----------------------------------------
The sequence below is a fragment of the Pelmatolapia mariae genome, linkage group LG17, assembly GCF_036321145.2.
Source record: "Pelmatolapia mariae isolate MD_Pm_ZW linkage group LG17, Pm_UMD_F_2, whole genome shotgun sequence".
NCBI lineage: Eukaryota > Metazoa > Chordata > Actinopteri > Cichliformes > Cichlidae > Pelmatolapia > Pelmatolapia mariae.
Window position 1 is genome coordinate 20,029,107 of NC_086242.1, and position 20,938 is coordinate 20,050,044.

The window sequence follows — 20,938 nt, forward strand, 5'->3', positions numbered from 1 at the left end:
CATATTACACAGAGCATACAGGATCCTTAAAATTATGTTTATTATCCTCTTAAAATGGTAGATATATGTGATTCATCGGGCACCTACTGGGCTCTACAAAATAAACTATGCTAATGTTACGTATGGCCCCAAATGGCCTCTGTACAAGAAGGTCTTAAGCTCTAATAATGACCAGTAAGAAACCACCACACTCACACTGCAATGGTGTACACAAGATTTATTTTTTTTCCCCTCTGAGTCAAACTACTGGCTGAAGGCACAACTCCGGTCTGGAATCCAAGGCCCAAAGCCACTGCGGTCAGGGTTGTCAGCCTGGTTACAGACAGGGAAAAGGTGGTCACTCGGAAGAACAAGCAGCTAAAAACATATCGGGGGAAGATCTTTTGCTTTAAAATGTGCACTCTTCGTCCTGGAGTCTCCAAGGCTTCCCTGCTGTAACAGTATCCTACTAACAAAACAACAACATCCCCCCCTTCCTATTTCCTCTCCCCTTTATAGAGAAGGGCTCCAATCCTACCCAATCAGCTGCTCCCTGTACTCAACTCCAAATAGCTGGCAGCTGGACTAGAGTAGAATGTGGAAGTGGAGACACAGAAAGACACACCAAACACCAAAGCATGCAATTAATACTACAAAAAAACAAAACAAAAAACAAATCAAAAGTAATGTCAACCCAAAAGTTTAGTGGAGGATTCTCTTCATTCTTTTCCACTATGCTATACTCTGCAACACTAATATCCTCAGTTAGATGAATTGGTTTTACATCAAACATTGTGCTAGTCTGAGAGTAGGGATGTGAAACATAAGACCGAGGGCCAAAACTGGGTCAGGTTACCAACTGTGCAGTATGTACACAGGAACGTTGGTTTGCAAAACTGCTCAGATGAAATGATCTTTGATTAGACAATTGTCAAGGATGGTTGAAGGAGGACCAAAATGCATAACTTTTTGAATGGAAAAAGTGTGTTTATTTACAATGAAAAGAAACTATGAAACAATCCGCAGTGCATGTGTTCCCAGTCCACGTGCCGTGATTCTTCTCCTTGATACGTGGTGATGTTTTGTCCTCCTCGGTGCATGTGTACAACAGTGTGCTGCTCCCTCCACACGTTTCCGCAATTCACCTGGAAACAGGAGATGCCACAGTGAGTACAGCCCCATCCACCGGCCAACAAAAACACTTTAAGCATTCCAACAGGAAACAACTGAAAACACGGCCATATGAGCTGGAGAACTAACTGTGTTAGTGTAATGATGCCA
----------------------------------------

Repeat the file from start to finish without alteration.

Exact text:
The sequence below is a fragment of the Pelmatolapia mariae genome, linkage group LG17, assembly GCF_036321145.2.
Source record: "Pelmatolapia mariae isolate MD_Pm_ZW linkage group LG17, Pm_UMD_F_2, whole genome shotgun sequence".
NCBI lineage: Eukaryota > Metazoa > Chordata > Actinopteri > Cichliformes > Cichlidae > Pelmatolapia > Pelmatolapia mariae.
Window position 1 is genome coordinate 20,029,107 of NC_086242.1, and position 20,938 is coordinate 20,050,044.

The window sequence follows — 20,938 nt, forward strand, 5'->3', positions numbered from 1 at the left end:
CATATTACACAGAGCATACAGGATCCTTAAAATTATGTTTATTATCCTCTTAAAATGGTAGATATATGTGATTCATCGGGCACCTACTGGGCTCTACAAAATAAACTATGCTAATGTTACGTATGGCCCCAAATGGCCTCTGTACAAGAAGGTCTTAAGCTCTAATAATGACCAGTAAGAAACCACCACACTCACACTGCAATGGTGTACACAAGATTTATTTTTTTTCCCCTCTGAGTCAAACTACTGGCTGAAGGCACAACTCCGGTCTGGAATCCAAGGCCCAAAGCCACTGCGGTCAGGGTTGTCAGCCTGGTTACAGACAGGGAAAAGGTGGTCACTCGGAAGAACAAGCAGCTAAAAACATATCGGGGGAAGATCTTTTGCTTTAAAATGTGCACTCTTCGTCCTGGAGTCTCCAAGGCTTCCCTGCTGTAACAGTATCCTACTAACAAAACAACAACATCCCCCCCTTCCTATTTCCTCTCCCCTTTATAGAGAAGGGCTCCAATCCTACCCAATCAGCTGCTCCCTGTACTCAACTCCAAATAGCTGGCAGCTGGACTAGAGTAGAATGTGGAAGTGGAGACACAGAAAGACACACCAAACACCAAAGCATGCAATTAATACTACAAAAAAACAAAACAAAAAACAAATCAAAAGTAATGTCAACCCAAAAGTTTAGTGGAGGATTCTCTTCATTCTTTTCCACTATGCTATACTCTGCAACACTAATATCCTCAGTTAGATGAATTGGTTTTACATCAAACATTGTGCTAGTCTGAGAGTAGGGATGTGAAACATAAGACCGAGGGCCAAAACTGGGTCAGGTTACCAACTGTGCAGTATGTACACAGGAACGTTGGTTTGCAAAACTGCTCAGATGAAATGATCTTTGATTAGACAATTGTCAAGGATGGTTGAAGGAGGACCAAAATGCATAACTTTTTGAATGGAAAAAGTGTGTTTATTTACAATGAAAAGAAACTATGAAACAATCCGCAGTGCATGTGTTCCCAGTCCACGTGCCGTGATTCTTCTCCTTGATACGTGGTGATGTTTTGTCCTCCTCGGTGCATGTGTACAACAGTGTGCTGCTCCCTCCACACGTTTCCGCAATTCACCTGGAAACAGGAGATGCCACAGTGAGTACAGCCCCATCCACCGGCCAACAAAAACACTTTAAGCATTCCAACAGGAAACAACTGAAAACACGGCCATATGAGCTGGAGAACTAACTGTGTTAGTGTAATGATGCCA